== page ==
The Statutory Two and Three Step Procedures for dealing with disciplinary matters and grievances became obsolete when the ACAS Code was introduced in April 2009. If your Disciplinary and/or Grievance Policies still refer to these obsolete procedures you should update them to take account of the ACAS Code now.

    Whilst a failure to follow the Code would not, in itself, make you liable to proceedings, employment tribunals will take the Code into account when considering relevant cases. Tribunals will be able to increase awards by up to 25% for unreasonable failure to comply with any provision of the Code. They can also decrease awards by a similar percentage if the employee does not comply with the procedure.

  8. Notice Periods

    Whichever party serves notice, either employee or employer, and for whatever reason a notice period must be given. The notice period will be determined either by law or by the terms of the contract, either way it can be varied in some circumstances.

    The minimum legal notice period to be given by an employer is:

    • One week’s notice if the employee has been employed by the employer continuously for one month or more but for less than two years.
    • Two weeks’ notice if the employee has been employed by the employer continuously for two years and one additional week’s notice for each further complete year of continuous employment, up to a maximum of 12 weeks.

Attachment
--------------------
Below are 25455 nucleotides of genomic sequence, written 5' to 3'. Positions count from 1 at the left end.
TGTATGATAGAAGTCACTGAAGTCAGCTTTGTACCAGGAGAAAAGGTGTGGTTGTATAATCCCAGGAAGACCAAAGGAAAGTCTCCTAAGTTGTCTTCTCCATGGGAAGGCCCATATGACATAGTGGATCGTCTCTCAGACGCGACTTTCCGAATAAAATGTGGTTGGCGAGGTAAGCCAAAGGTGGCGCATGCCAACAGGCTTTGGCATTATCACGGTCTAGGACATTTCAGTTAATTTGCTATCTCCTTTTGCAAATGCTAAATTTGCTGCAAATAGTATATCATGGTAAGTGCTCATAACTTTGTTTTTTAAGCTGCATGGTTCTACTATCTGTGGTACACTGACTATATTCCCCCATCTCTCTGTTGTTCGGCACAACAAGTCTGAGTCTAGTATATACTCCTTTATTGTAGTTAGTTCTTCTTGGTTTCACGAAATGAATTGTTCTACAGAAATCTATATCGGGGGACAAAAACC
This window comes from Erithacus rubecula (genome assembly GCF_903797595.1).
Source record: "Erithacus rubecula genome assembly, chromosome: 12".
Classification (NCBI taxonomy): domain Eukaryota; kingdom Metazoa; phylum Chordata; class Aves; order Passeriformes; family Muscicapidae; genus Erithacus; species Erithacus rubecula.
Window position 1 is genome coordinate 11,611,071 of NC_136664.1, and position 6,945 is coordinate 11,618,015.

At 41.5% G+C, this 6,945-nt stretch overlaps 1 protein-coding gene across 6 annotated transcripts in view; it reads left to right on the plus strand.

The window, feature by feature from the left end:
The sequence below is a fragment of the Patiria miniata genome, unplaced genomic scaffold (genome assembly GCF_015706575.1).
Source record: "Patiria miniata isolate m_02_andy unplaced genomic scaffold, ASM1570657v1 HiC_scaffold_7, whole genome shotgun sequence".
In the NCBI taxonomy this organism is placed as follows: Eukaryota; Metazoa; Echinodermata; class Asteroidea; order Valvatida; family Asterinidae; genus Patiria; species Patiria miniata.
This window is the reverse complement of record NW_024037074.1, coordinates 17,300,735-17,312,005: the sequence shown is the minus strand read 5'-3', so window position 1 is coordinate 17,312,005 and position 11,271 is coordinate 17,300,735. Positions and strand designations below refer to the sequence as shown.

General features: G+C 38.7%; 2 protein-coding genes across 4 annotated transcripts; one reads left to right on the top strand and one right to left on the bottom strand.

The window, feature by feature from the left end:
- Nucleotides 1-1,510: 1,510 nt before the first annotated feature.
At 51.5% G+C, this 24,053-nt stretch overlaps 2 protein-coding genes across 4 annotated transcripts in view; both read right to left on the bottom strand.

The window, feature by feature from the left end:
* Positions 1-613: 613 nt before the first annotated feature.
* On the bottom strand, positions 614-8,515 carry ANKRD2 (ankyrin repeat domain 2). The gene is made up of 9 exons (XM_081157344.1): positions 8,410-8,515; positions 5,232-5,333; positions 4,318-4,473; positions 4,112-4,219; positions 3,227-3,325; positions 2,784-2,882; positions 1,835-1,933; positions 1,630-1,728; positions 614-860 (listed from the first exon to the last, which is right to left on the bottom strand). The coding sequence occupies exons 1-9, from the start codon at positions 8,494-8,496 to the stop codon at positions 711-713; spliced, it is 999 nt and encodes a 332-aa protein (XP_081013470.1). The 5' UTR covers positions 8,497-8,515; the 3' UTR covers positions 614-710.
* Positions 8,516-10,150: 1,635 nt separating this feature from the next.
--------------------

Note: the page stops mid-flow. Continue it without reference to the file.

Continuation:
You may if you wish include longer notice periods in your employment contract. For example, the employee might have worked with you for six months. According to statutory notice, they can give one week’s notice, however you may have set out in their contract that they must give one month’s notice.

    The minimum statutory notice period which must be given by an employee is:

    • At least one week’s notice if employed continuously for one month or more by that employer.
    • The minimum notice period does not increase with longer service.

    Unless a contract states otherwise, notice can be given on any day of the week. The notice period runs from the start of the day after the day on which notice was served. So, if a week’s notice is given on a Monday, the period of notice will begin on Tuesday and expire at the end of the following Monday.

    You may include special terms about notice in your contract, for example where an employee has access to information that you wish to protect from a competitor.

    Fixed term contracts don’t require notice because a date has been specified for when the contract/employment will end. However, if the employee wishes to leave before the end of the fixed term, statutory notice will need to be allowed.

Other Essential Employment Policies

Beyond the requirements of the Section 1 Statement there are some essential policies that are required by employment legislation and it’s much easier to create and introduce policies which meet these requirements now rather than waiting till you need them and then having to deal with a situation in an uncoordinated and ad-hoc manner. The pieces of legislation you need to consider are: